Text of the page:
2011 Children's Camp Incident Summary
- The 2011 Children's Camp Incident Summary Report is available in Portable Document Format (PDF).
In 2011, local health departments reported that 3,009 children's camps operated in New York State.
Of these 3,009 children's camps:
- 575 were overnight camps
- 2,434 were day camps, including 421 municipal day camps and 25 traveling summer day camps.
It is estimated that over 900,000 children attend New York State children's camps each year.
To assess the health and safety at camps, a children's camp incident surveillance system is maintained. This system requires camp operators to report serious injuries, illness and allegations of camper abuse to local health departments, who investigate the incidents and enter information into an electronic database.
A total of 1,101 incidents (1,422 children and staff) meeting Subpart 7-2 of the New York State Sanitary Code criteria for reportable incidents were reported statewide in 2011, indicating that less than two-tenths of 1% of campers experience injury and illness while at camp. Statewide analysis of the data is used for injury prevention and control and has been used to amend the State Sanitary Code and develop administrative guidance. The following summarizes the 2011 reportable incidents.
There were 865 injuries reported during the 2011 camping season. This represents a 5% decrease compared to the ten year average of reportable injuries occurring at children's camps.
There were 28 illness outbreaks reported during the 2011 camping season, as detailed in the table below.
|Outbreak Type||Number of Outbreaks||Number of Cases|
|Pediculosis - Head Lice||12||76|
Allegations of Abuse
There were six allegations of abuse against campers reported during the 2011 camping season. Of these, two victims were alleged to have suffered physical abuse, and four victims were alleged to have suffered sexual abuse. The alleged perpetrator was a counselor in two incidents and another camper in four incidents. The perpetrator (a camper) was the same in two separate allegations involving different campers.
Allegations of abuse are investigated by law enforcement when they may contain violations of Penal Law. The local health department investigates all allegations to determine if the camp complied with supervision, staffing and other policies and procedures required by the camp regulations.
There were 4 probable bat-exposure incidents resulting in 11 potential camper and staff rabies exposures during the 2011 camping season. In two of these incidents, the bats were not captured, which resulted in 8 individuals (7 in one incident) being recommended for rabies post exposure prophylaxis. In the remaining two incidents, the bat was captured and tested negative for rabies, which resulted in post exposure prophylaxis treatment being avoided for 3 individuals. Over the last two years there has been a significant decrease in the number of potential rabies exposures from bats. This may be attributed to the dramatic die-off of the New York State bat population due to a disease commonly referred to as "White-Nose Syndrome."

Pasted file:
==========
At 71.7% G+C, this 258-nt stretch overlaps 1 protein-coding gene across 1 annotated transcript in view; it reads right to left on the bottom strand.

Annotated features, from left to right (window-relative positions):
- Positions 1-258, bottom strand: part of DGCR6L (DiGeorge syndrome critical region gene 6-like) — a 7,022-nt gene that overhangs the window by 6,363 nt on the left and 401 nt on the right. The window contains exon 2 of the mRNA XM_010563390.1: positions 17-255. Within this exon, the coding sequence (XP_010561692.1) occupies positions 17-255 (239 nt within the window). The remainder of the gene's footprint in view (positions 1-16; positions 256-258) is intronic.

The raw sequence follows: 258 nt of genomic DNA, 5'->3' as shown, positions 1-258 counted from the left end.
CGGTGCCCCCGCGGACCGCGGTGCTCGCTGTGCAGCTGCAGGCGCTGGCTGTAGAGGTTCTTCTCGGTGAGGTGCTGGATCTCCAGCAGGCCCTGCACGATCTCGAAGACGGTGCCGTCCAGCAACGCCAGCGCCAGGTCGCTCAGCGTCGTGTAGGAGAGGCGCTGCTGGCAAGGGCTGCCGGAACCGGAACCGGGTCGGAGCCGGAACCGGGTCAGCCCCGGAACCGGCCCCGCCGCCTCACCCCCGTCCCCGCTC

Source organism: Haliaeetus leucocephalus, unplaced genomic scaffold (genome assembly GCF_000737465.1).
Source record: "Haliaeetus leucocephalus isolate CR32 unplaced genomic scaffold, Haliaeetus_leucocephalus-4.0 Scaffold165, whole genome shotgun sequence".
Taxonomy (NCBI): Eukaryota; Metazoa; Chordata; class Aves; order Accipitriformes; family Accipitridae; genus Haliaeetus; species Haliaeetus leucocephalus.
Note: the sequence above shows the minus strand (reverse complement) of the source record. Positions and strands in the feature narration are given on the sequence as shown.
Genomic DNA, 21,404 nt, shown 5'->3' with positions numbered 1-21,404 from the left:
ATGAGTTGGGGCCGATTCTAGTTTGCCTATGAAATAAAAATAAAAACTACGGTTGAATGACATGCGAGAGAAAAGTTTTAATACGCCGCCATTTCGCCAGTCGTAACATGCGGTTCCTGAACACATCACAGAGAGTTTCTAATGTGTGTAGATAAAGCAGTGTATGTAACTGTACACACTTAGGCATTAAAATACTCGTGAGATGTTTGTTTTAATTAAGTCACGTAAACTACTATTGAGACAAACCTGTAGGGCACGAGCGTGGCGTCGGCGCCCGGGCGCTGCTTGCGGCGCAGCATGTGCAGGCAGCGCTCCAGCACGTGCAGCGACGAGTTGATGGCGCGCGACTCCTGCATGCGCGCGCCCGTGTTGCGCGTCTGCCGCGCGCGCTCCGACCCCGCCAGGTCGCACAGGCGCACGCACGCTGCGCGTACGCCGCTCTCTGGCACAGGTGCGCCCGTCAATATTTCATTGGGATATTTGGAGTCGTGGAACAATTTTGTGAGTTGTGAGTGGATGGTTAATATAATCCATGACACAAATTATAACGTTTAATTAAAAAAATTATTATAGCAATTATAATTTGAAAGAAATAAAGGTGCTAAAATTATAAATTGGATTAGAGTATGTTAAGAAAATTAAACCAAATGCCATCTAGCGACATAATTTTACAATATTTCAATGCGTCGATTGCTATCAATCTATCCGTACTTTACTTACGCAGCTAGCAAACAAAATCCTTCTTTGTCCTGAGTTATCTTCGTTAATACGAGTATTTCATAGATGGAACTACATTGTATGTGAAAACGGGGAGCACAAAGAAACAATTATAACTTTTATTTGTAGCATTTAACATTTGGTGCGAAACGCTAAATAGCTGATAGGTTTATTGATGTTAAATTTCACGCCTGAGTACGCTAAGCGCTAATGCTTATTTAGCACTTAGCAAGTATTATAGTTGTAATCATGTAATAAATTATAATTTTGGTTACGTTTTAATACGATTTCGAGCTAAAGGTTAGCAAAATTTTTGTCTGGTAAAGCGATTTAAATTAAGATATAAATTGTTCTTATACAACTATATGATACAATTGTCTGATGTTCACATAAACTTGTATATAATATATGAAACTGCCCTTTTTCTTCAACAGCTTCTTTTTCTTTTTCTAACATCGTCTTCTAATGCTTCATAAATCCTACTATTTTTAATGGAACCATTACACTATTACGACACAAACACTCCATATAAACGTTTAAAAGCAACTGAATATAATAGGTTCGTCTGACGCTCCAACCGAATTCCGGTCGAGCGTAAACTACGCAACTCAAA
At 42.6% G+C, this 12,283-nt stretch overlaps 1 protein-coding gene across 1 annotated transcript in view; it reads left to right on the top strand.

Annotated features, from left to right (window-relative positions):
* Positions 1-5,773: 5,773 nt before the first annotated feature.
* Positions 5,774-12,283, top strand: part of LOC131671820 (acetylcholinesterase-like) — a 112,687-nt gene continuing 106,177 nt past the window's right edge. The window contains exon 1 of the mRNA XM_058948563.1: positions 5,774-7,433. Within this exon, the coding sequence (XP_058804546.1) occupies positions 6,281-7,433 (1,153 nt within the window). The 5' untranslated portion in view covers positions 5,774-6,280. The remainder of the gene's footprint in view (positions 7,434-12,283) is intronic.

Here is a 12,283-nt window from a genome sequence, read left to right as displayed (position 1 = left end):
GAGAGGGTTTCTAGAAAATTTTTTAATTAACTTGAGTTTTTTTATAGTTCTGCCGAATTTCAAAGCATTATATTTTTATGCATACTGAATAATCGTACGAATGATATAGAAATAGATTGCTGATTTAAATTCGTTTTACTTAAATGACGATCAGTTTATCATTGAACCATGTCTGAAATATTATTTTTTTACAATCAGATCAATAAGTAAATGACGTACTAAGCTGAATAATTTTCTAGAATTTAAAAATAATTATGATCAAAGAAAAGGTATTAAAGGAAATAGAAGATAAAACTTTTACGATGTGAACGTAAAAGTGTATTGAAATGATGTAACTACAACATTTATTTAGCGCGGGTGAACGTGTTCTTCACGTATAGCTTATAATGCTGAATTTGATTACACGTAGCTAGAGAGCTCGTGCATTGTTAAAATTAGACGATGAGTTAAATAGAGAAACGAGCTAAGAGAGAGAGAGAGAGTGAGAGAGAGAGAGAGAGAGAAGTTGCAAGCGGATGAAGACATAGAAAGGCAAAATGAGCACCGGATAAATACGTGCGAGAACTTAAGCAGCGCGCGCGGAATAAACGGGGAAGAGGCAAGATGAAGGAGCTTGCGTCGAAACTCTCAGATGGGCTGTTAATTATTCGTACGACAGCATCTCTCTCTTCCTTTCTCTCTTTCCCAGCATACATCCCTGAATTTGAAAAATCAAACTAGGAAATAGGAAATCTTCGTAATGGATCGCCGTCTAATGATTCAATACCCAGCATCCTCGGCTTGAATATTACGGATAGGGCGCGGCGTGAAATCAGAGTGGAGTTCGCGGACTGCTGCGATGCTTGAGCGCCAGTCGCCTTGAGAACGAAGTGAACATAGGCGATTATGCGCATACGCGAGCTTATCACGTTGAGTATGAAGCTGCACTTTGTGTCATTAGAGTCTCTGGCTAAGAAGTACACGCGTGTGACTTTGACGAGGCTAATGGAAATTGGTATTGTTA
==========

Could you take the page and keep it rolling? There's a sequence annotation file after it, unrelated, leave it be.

In addition to the probable bat-exposures, there were potential rabies exposures from three dog bites, two horse bites and one rabbit bite. Post exposure prophylaxis was not necessary in any of these incidents after determining the animals were not infected with rabies.
There were 16 incidents in which Epinephrine was administered during the 2011 camping season. Of these, five administrations were necessary for bee or wasp stings, four for food allergies, one for a bite from an unidentified insect, one for a reaction to medication, one from an asthma attack, one from a reaction to latex gloves, and three from unidentified sources.
Epinephrine was administered in three instances where the camp was identified as participating in the Epinephrine Auto-Injector (epi-pen) program. Of these, two epi-pens were identified as from the camp's supply and one from the patient's personal supply.
There were ten Epinephrine administrations at camps not participating in the epi-pen program. Of these, six personal epi-pens, one camp supplied epi-pen, two hospital supplied epi-pens, and one epi-pen from another camper were administered.
In three cases, it is unknown whether or not the camp participated in an epi-pen program. In all three of these cases, the epi-pen was from the camp's supply.
There were no camper fatalities reported at regulated children's camps during the 2011 season.
There was one counselor fatality reported. A 19 year-old counselor drowned while attempting to swim across a river. The incident occurred at a remote lean-to site on the camp's property when the staff and campers went to the river to obtain a group picture. A 17 year-old staff member, a 16-year-old camper and the victim split from the group and attempted to swim across the river when the victim was overcome by the strong current due to recent heavy rain. The 16 year-old camper swam back to the struggling counselor and attempted a pull him to safety but was unable to complete the rescue due to fatigue and the strong current. The victim disappeared beneath the water and was not located until almost 24 hours after submerging.